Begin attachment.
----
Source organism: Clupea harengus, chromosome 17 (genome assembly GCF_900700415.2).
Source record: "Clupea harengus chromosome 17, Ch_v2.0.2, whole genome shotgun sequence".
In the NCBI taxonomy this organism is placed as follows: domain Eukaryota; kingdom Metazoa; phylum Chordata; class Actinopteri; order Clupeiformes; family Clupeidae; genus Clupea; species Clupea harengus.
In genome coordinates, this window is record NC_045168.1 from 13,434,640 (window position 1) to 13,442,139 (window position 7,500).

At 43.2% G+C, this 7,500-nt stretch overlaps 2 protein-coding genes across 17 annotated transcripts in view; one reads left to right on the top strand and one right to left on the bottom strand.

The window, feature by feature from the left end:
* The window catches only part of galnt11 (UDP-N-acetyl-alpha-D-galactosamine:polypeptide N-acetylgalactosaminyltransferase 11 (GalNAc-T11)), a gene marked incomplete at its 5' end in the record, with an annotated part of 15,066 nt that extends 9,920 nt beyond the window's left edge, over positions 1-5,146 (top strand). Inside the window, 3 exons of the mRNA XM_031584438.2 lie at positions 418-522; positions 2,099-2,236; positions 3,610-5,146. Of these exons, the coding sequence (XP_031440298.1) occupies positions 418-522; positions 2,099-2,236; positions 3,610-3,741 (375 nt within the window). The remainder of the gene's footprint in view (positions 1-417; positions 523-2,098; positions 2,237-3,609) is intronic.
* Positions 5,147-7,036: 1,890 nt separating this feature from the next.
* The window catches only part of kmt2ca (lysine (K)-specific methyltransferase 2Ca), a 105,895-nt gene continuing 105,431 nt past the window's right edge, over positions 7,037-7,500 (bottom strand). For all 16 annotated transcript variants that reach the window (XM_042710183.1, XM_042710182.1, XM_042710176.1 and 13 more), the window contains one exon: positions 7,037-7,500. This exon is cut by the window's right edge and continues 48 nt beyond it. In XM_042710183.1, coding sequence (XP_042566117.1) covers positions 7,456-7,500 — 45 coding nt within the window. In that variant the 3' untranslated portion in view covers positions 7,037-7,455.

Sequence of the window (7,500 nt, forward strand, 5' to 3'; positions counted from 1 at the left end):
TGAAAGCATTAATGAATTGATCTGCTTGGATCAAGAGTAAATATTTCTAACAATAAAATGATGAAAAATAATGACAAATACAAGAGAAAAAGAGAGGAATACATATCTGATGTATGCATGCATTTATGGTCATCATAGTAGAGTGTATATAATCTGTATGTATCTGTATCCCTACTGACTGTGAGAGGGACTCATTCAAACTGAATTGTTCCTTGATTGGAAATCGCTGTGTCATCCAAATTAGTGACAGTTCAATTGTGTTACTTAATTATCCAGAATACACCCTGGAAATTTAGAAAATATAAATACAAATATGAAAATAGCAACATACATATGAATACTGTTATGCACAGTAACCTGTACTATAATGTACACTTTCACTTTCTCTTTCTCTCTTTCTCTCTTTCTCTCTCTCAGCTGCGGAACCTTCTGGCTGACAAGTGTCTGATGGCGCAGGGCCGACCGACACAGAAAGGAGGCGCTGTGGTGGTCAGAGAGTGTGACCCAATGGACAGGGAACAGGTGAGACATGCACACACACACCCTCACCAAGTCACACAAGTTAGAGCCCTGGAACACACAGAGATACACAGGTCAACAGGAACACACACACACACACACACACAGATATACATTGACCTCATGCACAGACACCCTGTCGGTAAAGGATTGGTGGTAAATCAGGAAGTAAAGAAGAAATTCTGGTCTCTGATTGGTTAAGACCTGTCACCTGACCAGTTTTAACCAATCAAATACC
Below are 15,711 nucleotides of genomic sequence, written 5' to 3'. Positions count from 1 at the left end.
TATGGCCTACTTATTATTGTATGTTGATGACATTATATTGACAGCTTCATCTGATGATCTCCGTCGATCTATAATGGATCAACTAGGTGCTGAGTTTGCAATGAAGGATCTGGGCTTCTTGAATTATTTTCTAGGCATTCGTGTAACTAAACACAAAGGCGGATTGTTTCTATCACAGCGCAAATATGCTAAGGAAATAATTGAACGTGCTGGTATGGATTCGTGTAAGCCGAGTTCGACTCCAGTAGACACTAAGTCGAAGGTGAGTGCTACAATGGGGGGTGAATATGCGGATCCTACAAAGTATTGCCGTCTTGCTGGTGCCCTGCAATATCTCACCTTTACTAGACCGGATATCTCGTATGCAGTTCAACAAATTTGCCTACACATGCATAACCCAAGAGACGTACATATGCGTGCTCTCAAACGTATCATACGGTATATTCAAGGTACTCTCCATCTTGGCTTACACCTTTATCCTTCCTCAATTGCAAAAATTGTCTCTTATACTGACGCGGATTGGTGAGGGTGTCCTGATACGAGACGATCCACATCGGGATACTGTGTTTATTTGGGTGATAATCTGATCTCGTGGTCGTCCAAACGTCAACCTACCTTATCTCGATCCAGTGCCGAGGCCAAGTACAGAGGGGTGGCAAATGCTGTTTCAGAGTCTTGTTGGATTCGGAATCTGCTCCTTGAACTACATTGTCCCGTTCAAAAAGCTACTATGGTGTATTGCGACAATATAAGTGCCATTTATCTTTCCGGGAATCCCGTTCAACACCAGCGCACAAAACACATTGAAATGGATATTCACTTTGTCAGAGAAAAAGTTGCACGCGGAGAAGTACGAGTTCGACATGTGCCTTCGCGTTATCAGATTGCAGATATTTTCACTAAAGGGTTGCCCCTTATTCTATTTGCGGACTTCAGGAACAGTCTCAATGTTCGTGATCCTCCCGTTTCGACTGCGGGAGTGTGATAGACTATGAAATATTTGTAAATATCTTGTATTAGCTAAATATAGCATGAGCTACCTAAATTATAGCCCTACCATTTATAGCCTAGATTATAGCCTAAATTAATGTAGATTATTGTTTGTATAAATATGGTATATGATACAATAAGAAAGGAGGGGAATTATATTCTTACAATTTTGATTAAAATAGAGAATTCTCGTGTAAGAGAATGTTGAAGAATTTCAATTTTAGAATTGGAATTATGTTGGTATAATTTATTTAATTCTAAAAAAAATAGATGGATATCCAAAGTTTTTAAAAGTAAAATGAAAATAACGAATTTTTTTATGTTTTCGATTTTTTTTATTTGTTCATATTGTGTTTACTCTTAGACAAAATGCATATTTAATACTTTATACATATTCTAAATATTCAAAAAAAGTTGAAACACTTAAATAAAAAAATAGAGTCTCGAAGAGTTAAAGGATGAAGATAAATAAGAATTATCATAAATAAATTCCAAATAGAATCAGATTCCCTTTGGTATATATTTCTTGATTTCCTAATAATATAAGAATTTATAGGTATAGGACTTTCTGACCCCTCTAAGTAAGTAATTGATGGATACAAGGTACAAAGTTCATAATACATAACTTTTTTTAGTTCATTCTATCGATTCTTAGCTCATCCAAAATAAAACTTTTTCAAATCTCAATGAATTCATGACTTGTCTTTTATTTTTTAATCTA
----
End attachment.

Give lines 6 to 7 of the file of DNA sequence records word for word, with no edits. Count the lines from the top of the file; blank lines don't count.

The window, feature by feature from the left end:
* The window catches only part of galnt11 (UDP-N-acetyl-alpha-D-galactosamine:polypeptide N-acetylgalactosaminyltransferase 11 (GalNAc-T11)), a gene marked incomplete at its 5' end in the record, with an annotated part of 15,066 nt that extends 9,920 nt beyond the window's left edge, over positions 1-5,146 (top strand). Inside the window, 3 exons of the mRNA XM_031584438.2 lie at positions 418-522; positions 2,099-2,236; positions 3,610-5,146. Of these exons, the coding sequence (XP_031440298.1) occupies positions 418-522; positions 2,099-2,236; positions 3,610-3,741 (375 nt within the window). The remainder of the gene's footprint in view (positions 1-417; positions 523-2,098; positions 2,237-3,609) is intronic.